ACTIVE DIRECTORY

Written by Sam McGeown on 10/9/2008
Published under Microsoft
Well, I’ve been away with my friends at Firebrand again and guess what…MCSE Windows Server 2003! 70-293 Planning and Maintaining a Microsoft Windows Server 2003 Network Infrastructure 70-294 Planning, Implementing, and Maintaining a Microsoft Windows Server 2003 Active Directory Infrastructure 70-298 Designing Security for a Microsoft Windows Server 2003 Network
Written by Sam McGeown on 8/4/2008
Published under Microsoft
I was adding a shiny new domain controller to my server farm earlier today, we have just two Windows 2000 SP4 domain controllers on old kit and they are due to retire. With the hardware selected, purchased and a fresh copy of Windows Server 2003 R2 installed, I set to installing Active Directory. DCPromo.exe fires up and I go through the configuration steps until… "The Active Directory Installation Wizard cannot continue because the forest is not prepared for installing Windows Server 2003.
Written by Sam McGeown on 8/4/2008
Published under Microsoft
I was adding a shiny new domain controller to my server farm earlier today, we have just two Windows 2000 SP4 domain controllers on old kit and they are due to retire. With the hardware selected, purchased and a fresh copy of Windows Server 2003 R2 installed, I set to installing Active Directory. DCPromo.exe fires up and I go through the configuration steps until… "The Active Directory Installation Wizard cannot continue because the forest is not prepared for installing Windows Server 2003.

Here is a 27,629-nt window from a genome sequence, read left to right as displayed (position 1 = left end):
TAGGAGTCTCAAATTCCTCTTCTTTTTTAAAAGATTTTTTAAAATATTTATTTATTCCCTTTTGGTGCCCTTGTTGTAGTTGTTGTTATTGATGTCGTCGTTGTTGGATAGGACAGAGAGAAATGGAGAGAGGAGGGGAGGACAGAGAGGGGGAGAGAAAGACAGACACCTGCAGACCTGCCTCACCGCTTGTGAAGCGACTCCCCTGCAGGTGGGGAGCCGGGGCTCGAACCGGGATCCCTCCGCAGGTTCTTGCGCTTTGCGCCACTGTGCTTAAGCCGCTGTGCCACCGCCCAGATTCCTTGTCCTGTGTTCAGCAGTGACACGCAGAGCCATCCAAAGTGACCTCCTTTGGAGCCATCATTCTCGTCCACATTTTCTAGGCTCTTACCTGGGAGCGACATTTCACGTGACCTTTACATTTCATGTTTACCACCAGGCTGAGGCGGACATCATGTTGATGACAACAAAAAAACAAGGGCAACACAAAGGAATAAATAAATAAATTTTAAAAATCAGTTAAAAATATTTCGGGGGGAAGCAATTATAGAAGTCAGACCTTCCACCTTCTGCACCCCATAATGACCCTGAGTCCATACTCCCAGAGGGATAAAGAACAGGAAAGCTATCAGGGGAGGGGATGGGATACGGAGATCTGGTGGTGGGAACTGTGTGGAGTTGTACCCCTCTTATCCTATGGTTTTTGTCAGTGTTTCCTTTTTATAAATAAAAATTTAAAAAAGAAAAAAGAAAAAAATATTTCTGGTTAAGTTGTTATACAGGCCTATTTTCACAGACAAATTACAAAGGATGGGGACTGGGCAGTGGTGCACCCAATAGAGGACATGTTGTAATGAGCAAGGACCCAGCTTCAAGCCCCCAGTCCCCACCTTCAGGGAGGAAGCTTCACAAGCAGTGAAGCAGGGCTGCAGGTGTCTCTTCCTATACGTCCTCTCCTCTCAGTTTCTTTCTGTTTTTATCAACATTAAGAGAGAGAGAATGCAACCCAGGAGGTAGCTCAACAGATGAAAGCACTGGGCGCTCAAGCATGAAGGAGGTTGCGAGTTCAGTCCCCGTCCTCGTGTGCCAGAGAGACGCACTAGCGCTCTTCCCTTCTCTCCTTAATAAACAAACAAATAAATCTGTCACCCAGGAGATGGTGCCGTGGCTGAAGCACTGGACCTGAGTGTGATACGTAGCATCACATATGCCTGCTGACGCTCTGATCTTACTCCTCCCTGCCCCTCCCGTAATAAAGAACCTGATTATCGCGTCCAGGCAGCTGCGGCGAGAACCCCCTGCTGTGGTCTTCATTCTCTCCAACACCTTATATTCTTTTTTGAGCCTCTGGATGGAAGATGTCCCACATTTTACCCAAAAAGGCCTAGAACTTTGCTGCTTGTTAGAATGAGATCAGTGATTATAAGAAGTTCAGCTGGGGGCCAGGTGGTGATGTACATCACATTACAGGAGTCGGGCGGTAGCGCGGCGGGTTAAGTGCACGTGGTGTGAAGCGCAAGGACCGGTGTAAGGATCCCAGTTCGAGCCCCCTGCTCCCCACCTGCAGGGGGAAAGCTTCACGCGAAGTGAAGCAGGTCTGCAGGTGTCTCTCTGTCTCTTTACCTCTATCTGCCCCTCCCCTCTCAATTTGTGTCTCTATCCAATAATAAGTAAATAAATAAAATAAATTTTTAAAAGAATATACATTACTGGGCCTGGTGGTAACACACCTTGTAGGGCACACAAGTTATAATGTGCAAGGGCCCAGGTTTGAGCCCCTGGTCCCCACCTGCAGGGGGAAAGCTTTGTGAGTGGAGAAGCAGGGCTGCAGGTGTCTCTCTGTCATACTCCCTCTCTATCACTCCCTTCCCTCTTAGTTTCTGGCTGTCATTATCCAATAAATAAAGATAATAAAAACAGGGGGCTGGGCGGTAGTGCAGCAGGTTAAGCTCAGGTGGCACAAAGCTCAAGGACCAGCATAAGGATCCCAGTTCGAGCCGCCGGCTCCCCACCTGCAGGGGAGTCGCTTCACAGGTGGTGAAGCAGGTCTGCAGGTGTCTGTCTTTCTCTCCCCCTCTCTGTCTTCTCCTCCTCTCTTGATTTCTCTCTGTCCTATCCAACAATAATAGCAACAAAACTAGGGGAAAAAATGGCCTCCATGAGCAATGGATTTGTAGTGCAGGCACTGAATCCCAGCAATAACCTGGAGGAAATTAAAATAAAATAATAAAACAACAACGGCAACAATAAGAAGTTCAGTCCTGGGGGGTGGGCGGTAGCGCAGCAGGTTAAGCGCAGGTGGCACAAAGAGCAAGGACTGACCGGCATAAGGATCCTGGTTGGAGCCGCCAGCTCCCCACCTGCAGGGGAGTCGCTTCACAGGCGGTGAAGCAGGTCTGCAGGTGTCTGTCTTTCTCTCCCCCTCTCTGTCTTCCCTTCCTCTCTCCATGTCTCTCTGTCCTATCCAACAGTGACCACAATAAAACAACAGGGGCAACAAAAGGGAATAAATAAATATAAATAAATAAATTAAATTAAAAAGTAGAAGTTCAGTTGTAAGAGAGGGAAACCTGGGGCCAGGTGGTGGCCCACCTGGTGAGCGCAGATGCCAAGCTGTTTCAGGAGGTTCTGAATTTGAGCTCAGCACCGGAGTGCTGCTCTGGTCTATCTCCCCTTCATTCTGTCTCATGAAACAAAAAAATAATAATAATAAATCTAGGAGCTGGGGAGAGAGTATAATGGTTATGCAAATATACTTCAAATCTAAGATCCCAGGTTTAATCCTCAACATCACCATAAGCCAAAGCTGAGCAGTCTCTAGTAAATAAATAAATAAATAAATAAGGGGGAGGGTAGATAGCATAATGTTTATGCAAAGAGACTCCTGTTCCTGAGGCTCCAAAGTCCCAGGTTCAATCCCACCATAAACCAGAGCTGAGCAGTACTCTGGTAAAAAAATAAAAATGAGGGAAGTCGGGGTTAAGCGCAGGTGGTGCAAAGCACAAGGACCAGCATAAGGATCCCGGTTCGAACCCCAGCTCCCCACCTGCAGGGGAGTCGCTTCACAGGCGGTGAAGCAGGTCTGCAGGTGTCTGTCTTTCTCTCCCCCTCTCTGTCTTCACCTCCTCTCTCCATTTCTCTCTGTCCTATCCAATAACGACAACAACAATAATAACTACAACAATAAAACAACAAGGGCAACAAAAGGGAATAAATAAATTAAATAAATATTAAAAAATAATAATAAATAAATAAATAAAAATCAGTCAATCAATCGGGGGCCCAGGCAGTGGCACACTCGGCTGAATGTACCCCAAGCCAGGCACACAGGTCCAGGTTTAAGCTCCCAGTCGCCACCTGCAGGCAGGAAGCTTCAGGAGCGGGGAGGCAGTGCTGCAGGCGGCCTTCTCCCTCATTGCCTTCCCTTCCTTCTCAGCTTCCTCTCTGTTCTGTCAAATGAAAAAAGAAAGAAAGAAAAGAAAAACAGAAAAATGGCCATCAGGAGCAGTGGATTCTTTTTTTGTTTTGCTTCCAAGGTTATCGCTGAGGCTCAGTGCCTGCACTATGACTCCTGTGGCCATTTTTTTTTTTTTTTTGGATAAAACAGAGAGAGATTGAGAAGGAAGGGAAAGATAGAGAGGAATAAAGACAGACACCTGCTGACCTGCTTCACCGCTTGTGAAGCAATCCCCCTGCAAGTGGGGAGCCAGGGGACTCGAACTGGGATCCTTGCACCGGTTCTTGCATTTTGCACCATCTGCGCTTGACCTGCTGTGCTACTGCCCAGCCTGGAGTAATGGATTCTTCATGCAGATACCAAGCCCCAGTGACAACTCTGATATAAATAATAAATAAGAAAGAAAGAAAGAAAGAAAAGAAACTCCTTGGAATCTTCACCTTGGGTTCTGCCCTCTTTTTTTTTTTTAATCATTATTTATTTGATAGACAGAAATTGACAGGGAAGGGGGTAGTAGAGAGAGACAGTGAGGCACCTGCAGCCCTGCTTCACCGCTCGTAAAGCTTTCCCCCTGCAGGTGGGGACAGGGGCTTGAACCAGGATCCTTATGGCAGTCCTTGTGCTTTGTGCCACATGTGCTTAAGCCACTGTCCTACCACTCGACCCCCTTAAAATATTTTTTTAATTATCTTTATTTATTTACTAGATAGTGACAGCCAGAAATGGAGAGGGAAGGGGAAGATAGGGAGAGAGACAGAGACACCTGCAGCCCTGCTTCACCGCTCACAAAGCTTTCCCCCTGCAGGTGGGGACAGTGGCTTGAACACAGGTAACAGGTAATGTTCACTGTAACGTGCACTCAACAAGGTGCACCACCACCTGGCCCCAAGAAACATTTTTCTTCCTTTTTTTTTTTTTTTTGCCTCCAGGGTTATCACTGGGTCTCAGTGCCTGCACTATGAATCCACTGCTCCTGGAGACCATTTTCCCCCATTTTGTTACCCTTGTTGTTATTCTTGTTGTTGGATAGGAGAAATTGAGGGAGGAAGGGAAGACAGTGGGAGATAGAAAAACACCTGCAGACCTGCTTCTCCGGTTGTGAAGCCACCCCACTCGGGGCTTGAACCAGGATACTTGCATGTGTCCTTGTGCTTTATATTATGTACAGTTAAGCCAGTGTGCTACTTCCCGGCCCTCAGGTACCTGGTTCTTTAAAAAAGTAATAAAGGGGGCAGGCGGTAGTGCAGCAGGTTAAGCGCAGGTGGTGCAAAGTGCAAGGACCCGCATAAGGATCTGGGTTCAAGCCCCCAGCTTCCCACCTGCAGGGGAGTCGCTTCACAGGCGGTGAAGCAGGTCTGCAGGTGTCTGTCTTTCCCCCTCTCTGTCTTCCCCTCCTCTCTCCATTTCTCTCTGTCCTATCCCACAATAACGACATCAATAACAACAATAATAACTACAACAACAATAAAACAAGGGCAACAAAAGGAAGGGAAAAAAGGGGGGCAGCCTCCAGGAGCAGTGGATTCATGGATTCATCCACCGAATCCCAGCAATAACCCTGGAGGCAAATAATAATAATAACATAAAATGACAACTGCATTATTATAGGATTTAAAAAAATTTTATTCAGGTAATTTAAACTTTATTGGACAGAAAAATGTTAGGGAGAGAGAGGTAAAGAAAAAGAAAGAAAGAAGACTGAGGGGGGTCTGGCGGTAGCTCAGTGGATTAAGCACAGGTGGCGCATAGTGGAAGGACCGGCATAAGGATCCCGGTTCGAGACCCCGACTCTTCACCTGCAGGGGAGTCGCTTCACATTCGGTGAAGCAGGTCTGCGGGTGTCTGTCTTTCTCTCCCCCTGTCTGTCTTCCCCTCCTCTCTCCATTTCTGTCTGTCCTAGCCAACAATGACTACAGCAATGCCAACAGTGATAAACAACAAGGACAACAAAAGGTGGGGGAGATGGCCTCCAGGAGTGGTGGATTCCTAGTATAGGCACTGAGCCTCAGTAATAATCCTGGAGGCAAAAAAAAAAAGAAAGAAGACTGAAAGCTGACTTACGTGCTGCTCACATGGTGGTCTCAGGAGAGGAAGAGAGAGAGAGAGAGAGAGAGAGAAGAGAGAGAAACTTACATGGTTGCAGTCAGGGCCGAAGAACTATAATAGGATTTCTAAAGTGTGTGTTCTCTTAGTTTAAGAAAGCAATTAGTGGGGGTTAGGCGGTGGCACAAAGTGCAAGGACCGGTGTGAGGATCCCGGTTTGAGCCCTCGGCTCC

Written by Sam McGeown on 7/1/2008
Published under Microsoft
I’ve just removed a domain controller (DC) from my root domain, the very first server not only in the domain, but the forest. The roles were migrating to a newer server, far more up to the job, but it isn’t a job to be taken lightly. If you mess up the root domain, you’ve potentially got problems all the way down your domain hierarchy.   Let me explain; the primary domain controller in a domain (normally the first domain controller) hosts all the FSMO roles.
Written by Sam McGeown on 7/1/2008
Published under Microsoft
I’ve just removed a domain controller (DC) from my root domain, the very first server not only in the domain, but the forest. The roles were migrating to a newer server, far more up to the job, but it isn’t a job to be taken lightly. If you mess up the root domain, you’ve potentially got problems all the way down your domain hierarchy.   Let me explain; the primary domain controller in a domain (normally the first domain controller) hosts all the FSMO roles.